In this article, I introduce a new and useful tool for practitioners of digital color called the Color Navigation Map (CNM). Inspired by geographical maps, the CNM displays a perceptually-uniform and -complete subset of the RGB color gamut in a single image, with colors arranged continuously, consistently, and intuitively. It provides persistent awareness of position within color space, so that it can be navigated, learned, and utilized more effectively.


Color Navigation Map (CNM): ~67,000 perceptually-uniform and -complete colors, spanning the full RGB gamut

Technical Summary

The CNM samples the full RGB color gamut polyhedron in Lab space with a perceptually uniform discretization of 2.3 ΔE or 1.0 JND (just noticeable differences). It uses CIELCh hue, saturation, and value to map colors within the intuitive spherical system of meridians, hemispheres, and parallels. The singularity at pure black is exploited to bifurcate the gamut into two continuous and equal hemispherical subsets of "high" and "low" saturation, by scaling the gamut polyhedron along its "a" and "b" axes. This approach enables 1-bit encoding of saturation as hemisphere, and continuous encoding of hue and value as azimuth and elevation. A continuous spline histogram equalization algorithm is used to evenly distribute hues between the full range of azimuth angles. The equal-area Equal Earth map projection is used to flatten the spherical coordinate system into 2D, and a Voronoi diagram is used to convert the sparse points to a dense image. The CNM has constant hue along meridians, constant value along parallels, similar saturation in each hemisphere, and roughly equal representation for all hues.


CNM annotated with key features

Dimensionality and Lessons from Mapmaking

Fundamentally, digital color is 3D. Whether described in RGB, HSV, XYZ, Lab, or any number of other color spaces, all colors are defined by a unique triad of independent values. Meanwhile, screens are 2D. This inherent rank mismatch leads to significant awkwardness in working with digital color. Selecting a color is akin to leafing through a whole book to find a specific illustration, instead of simply picking it out from many illustrations hanging in gallery. Disorientation in color space is therefore very natural, and a key challenge to using color effectively.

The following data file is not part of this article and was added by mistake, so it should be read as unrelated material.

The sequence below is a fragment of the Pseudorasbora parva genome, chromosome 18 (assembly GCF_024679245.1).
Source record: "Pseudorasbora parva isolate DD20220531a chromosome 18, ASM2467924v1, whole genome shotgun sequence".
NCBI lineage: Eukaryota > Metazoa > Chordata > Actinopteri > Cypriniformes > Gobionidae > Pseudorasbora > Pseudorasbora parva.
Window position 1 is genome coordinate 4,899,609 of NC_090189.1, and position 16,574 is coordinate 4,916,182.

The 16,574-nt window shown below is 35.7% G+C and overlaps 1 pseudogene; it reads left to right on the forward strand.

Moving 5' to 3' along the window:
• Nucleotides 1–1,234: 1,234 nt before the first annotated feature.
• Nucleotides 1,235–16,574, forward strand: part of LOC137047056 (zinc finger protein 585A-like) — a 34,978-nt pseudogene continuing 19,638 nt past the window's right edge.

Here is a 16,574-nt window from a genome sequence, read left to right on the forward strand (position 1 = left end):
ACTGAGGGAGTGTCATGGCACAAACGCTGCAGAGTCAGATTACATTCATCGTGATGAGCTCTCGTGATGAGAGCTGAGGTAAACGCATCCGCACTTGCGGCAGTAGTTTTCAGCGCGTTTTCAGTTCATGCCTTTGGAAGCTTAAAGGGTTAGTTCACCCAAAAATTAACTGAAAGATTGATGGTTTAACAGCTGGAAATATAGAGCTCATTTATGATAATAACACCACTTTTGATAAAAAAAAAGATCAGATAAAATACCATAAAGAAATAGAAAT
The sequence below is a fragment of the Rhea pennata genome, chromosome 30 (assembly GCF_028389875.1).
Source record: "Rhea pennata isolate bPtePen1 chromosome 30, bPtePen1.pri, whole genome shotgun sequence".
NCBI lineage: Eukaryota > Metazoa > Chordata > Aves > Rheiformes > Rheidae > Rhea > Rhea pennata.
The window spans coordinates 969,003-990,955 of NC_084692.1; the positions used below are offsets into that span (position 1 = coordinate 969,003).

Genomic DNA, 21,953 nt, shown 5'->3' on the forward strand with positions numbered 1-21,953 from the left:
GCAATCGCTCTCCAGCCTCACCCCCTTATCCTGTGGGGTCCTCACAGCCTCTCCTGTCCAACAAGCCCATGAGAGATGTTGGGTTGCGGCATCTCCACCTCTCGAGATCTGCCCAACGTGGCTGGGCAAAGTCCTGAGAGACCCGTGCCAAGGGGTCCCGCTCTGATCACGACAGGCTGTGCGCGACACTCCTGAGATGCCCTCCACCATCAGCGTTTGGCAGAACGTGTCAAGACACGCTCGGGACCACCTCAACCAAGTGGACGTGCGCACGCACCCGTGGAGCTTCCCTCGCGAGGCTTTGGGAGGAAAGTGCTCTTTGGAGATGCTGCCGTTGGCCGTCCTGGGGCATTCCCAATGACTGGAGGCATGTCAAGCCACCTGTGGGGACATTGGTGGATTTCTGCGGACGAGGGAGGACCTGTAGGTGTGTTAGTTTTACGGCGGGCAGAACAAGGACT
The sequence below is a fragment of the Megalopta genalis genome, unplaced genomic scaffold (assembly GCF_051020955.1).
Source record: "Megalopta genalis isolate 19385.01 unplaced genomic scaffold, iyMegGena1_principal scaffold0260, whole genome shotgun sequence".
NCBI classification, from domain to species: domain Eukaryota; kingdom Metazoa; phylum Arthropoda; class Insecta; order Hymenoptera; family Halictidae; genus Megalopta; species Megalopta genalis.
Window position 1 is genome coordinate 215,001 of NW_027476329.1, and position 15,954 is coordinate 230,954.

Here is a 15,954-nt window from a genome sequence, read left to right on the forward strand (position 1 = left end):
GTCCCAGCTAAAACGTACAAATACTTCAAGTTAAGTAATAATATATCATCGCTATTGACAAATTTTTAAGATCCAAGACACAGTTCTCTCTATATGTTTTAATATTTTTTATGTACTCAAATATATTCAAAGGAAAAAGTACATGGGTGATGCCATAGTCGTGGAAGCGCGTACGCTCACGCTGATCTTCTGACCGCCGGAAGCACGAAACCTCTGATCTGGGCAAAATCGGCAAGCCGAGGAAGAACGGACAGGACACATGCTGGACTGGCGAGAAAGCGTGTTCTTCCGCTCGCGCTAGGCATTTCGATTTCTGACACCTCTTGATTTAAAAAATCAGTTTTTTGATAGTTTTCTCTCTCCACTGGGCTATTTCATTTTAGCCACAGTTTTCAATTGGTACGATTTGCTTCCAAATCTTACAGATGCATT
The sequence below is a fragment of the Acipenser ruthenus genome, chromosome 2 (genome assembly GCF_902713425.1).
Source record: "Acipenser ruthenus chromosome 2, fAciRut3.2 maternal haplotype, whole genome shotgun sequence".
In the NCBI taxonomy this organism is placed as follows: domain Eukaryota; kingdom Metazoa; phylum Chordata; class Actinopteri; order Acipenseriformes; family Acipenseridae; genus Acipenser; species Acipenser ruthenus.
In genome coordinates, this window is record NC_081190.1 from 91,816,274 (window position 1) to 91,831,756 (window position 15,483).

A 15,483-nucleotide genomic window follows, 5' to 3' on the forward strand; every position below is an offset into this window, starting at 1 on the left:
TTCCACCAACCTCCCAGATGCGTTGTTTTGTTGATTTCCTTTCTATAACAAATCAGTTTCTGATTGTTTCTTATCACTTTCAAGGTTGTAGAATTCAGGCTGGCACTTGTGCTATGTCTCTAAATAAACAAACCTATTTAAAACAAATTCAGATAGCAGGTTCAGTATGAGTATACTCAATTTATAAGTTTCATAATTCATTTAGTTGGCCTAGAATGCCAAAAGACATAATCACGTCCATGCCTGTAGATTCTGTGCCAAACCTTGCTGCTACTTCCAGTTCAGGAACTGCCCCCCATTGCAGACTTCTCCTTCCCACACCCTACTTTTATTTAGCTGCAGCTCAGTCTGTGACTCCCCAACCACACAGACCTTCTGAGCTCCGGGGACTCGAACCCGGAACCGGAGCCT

Technically speaking, the task of continuously arranging all colors in 2D, with no gaps or exclusions, is not possible. However, mapmaking has shown that technical limitations need not preclude practical solutions: Earth's surface cannot be fully represented in 2D, yet map projections have successfully facilitated navigation for centuries. In terms of rank, color is more complex even than cartography  whereas an azimuth/elevation pair corresponds to a single value like altitude on a globe, in LCh space, any pair of properties corresponds to multiple values. This is like the difference between a solid spherical ball, and a hollow spherical shell.

Images Containing All Colors, and Their Limitations

This project originated from Bruce Lindbloom's "An RGB Image Containing All Possible Colors", which takes the RGB B value like a "page" index and creates 256 sub-images for each possible value.


Bruce Lindbloom's "An RGB Image Containing All Possible Colors"

I immediately appreciated the utility of the image, but wondered if the colors could arranged in a more useful way. After some experimentation I concluded that some strategic relaxation of constraints would be needed make a truly useful map of all colors. Shown below are some of these experiments, generated by sorting the pixels of the Lindbloom image by various properties.


Rows sorted by Lab hue, columns sorted by RGB B value

Rows sorted by HSV saturation, columns sorted by Lab hue

Although some macroscopic order exists, images created this way are plagued by high-frequency noise which at best creates the illusion of continuity, as if by dithering.

A more recent open-ended competition called "Images With All Colors" challenged coders to best arrange all RGB colors as single pixels as they saw fit, producing a number of interesting results:


"Rainbow Smoke" by József Fejes

"Tileable diamonds"